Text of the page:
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The Importance of Assessing Both Inpatient and Outpatient Surgical Quality

Raval, Mehul V. MD, MS*,†; Hamilton, Barton H. PhD; Ingraham, Angela M. MD, MS*,§; Ko, Clifford Y. MD, MS, MSHS*,¶; Hall, Bruce L. MD, PhD, MBA

doi: 10.1097/SLA.0b013e318208fd50
Original Article
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Objective: We aimed to determine whether hospital-level surgical performance was similar across outpatient and inpatient settings.

Background: The majority of surgical procedures in the United States are performed in an outpatient setting but most quality improvement focuses on inpatient care.

Methods: Using data from the 2006 to 2008 American College of Surgeons- National Surgical Quality Improvement Program, risk-adjusted hospital observed to expected ratios for morbidity and mortality were compared for inpatient and outpatient cases. In addition, hospital outpatient performance in each year was compared with performances in subsequent years.

Results: Hospitals demonstrated variation in outcomes for outpatient morbidity with both good and poor outliers in each year. Outpatient mortality was so rare as to not support robust modeling. There was a lack of congruence between hospital performance for outpatient morbidity and either inpatient morbidity or inpatient mortality in each year, indicating that inpatient performance is not interchangeable with outpatient performance. Outpatient morbidity performance correlation between years was only moderate (correlations 0.449–0.534, all P < 0.001) indicating that although outcomes from 1 year mildly predict subsequent years, substitution of data would likely lead to missed opportunities for improvement.

Conclusions: Assessments of risk-adjusted hospital-level outpatient morbidity performance demonstrate (1) variability across American College of Surgeons- National Surgical Quality Improvement Program sites; (2) a lack of congruence between outpatient morbidity performance and either inpatient morbidity or mortality performance; (3) year-to-year variation of outpatient morbidity performance at individual institutions. Continuing evaluation of both outpatient and inpatient outcomes is supported. Given the substantial volume of outpatient care delivered, outpatient assessments are likely to be an important component of ongoing quality improvement efforts.

Though most surgical procedures in the United States are performed in an outpatient setting, most quality improvement focuses on inpatient care. Our study demonstrates risk-adjusted hospital-level outpatient morbidity variability, a lack of congruence between outpatient morbidity performance and inpatient performance, and year-to-year variation of performance at individual institutions.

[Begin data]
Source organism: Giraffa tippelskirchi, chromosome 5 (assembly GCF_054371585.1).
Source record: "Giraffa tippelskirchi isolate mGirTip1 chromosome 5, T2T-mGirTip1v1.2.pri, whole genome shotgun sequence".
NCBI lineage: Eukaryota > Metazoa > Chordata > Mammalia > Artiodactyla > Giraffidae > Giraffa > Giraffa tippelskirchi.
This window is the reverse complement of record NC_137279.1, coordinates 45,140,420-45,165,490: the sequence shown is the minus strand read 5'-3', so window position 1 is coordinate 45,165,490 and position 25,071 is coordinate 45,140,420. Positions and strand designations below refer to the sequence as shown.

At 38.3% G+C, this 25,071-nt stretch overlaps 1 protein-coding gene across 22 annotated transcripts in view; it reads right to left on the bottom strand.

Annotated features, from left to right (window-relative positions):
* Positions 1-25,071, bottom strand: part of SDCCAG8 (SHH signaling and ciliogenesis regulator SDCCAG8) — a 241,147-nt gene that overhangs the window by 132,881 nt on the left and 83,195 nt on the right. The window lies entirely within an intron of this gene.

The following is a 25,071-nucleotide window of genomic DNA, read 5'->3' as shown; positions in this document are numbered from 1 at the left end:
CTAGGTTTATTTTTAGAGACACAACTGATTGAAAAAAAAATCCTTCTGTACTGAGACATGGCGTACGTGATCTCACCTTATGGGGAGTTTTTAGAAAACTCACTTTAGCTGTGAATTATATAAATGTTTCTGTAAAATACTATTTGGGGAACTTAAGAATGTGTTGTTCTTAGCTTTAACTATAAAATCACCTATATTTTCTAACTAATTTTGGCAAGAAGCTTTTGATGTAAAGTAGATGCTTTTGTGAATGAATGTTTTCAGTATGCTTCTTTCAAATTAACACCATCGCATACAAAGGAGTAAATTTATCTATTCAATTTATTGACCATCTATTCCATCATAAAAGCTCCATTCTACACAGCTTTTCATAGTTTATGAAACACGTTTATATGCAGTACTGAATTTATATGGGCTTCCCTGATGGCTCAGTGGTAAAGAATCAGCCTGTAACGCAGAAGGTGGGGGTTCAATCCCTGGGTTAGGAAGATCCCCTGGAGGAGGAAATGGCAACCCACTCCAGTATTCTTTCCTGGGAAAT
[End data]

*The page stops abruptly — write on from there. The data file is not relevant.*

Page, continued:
From the *Division of Research and Optimal Patient Care, American College of Surgeons, Chicago, IL; †Department of Surgery, Northwestern University Feinberg School of Medicine, Chicago, IL; ‡Olin Business School, Washington University in St. Louis, MO; §Department of Surgery, University of Cincinnati College of Medicine, Cincinnati, OH, ¶Department of Surgery, University of California Los Angeles David Geffen School of Medicine and the VA Greater Los Angeles Healthcare System, Los Angeles, CA; and ‖Department of Surgery, John Cochran Veterans Affairs Medical Center, Center for Health Policy and the Olin Business School, and Department of Surgery, School of Medicine, Washington University, St. Louis, MO.

M.V.R is supported by the John Gray Research Fellowship and the Daniel F. and Ada L. Rice Foundation. B.L.H was supported by the Center for Health Policy, under the direction of Dr. William Peck, Washington University in St. Louis, St. Louis, MO.

M.V.R and A.I.M participate in the American College of Surgeons Clinical Scholars in Residence Program. B.L.H also works on behalf of the American College of Surgeons National Surgical Quality Improvement Program for the American College of Surgeons No competing interests are declared by any author.

The American College of Surgeons National Surgical Quality Improvement Program and the hospitals participating in the American College of Surgeons National Surgical Quality Improvement Program are the source of the data used herein; they have not verified and are not responsible for the statistical validity of the data analysis or the conclusions derived by the authors. This study does not represent the views or plans of the American College of Surgeons or the American College of Surgeons National Surgical Quality Improvement Program.

Reprints: Mehul V. Raval, MD, American College of Surgeons, 633 N. St. Clair, 22nd Floor, Chicago, IL 60611. E-mail: mraval@facs.org

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